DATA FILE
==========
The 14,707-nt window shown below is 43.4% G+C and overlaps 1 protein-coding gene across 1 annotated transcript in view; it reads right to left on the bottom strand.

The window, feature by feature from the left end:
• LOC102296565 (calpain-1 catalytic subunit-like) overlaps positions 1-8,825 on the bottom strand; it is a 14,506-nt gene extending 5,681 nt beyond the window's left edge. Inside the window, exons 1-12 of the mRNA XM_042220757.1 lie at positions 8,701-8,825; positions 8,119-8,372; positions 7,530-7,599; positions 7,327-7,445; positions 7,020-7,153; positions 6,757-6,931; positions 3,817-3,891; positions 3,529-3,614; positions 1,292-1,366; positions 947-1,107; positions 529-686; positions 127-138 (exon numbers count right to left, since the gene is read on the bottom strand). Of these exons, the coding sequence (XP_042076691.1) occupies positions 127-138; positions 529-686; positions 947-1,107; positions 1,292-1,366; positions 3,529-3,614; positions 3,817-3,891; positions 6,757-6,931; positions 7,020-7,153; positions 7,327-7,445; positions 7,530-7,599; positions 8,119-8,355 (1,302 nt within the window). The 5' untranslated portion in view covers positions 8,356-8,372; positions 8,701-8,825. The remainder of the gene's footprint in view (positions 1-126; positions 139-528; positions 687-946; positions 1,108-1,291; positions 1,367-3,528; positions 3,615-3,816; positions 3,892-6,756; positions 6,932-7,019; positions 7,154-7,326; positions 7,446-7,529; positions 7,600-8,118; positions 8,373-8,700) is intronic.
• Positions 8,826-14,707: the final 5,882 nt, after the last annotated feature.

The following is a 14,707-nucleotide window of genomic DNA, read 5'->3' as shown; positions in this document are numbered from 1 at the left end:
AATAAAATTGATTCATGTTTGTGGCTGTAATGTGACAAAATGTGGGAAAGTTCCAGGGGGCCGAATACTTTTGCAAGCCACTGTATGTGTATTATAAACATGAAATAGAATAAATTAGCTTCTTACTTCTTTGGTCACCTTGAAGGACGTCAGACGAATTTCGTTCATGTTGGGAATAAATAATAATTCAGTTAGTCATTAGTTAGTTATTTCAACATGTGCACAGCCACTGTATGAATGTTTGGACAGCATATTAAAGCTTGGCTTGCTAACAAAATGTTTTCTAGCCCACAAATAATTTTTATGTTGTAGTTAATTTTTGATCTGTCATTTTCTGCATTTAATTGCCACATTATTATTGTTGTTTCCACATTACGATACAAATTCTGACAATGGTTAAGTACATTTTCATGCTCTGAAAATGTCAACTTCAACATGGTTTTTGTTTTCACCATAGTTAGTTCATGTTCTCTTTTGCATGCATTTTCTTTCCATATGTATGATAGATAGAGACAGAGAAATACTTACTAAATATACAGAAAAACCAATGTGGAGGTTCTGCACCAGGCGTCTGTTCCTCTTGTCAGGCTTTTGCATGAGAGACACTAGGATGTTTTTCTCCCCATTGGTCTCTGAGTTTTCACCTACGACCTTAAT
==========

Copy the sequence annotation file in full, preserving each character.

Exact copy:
The 14,707-nt window shown below is 43.4% G+C and overlaps 1 protein-coding gene across 1 annotated transcript in view; it reads right to left on the bottom strand.

The window, feature by feature from the left end:
• LOC102296565 (calpain-1 catalytic subunit-like) overlaps positions 1-8,825 on the bottom strand; it is a 14,506-nt gene extending 5,681 nt beyond the window's left edge. Inside the window, exons 1-12 of the mRNA XM_042220757.1 lie at positions 8,701-8,825; positions 8,119-8,372; positions 7,530-7,599; positions 7,327-7,445; positions 7,020-7,153; positions 6,757-6,931; positions 3,817-3,891; positions 3,529-3,614; positions 1,292-1,366; positions 947-1,107; positions 529-686; positions 127-138 (exon numbers count right to left, since the gene is read on the bottom strand). Of these exons, the coding sequence (XP_042076691.1) occupies positions 127-138; positions 529-686; positions 947-1,107; positions 1,292-1,366; positions 3,529-3,614; positions 3,817-3,891; positions 6,757-6,931; positions 7,020-7,153; positions 7,327-7,445; positions 7,530-7,599; positions 8,119-8,355 (1,302 nt within the window). The 5' untranslated portion in view covers positions 8,356-8,372; positions 8,701-8,825. The remainder of the gene's footprint in view (positions 1-126; positions 139-528; positions 687-946; positions 1,108-1,291; positions 1,367-3,528; positions 3,615-3,816; positions 3,892-6,756; positions 6,932-7,019; positions 7,154-7,326; positions 7,446-7,529; positions 7,600-8,118; positions 8,373-8,700) is intronic.
• Positions 8,826-14,707: the final 5,882 nt, after the last annotated feature.

The following is a 14,707-nucleotide window of genomic DNA, read 5'->3' as shown; positions in this document are numbered from 1 at the left end:
AATAAAATTGATTCATGTTTGTGGCTGTAATGTGACAAAATGTGGGAAAGTTCCAGGGGGCCGAATACTTTTGCAAGCCACTGTATGTGTATTATAAACATGAAATAGAATAAATTAGCTTCTTACTTCTTTGGTCACCTTGAAGGACGTCAGACGAATTTCGTTCATGTTGGGAATAAATAATAATTCAGTTAGTCATTAGTTAGTTATTTCAACATGTGCACAGCCACTGTATGAATGTTTGGACAGCATATTAAAGCTTGGCTTGCTAACAAAATGTTTTCTAGCCCACAAATAATTTTTATGTTGTAGTTAATTTTTGATCTGTCATTTTCTGCATTTAATTGCCACATTATTATTGTTGTTTCCACATTACGATACAAATTCTGACAATGGTTAAGTACATTTTCATGCTCTGAAAATGTCAACTTCAACATGGTTTTTGTTTTCACCATAGTTAGTTCATGTTCTCTTTTGCATGCATTTTCTTTCCATATGTATGATAGATAGAGACAGAGAAATACTTACTAAATATACAGAAAAACCAATGTGGAGGTTCTGCACCAGGCGTCTGTTCCTCTTGTCAGGCTTTTGCATGAGAGACACTAGGATGTTTTTCTCCCCATTGGTCTCTGAGTTTTCACCTACGACCTTAAT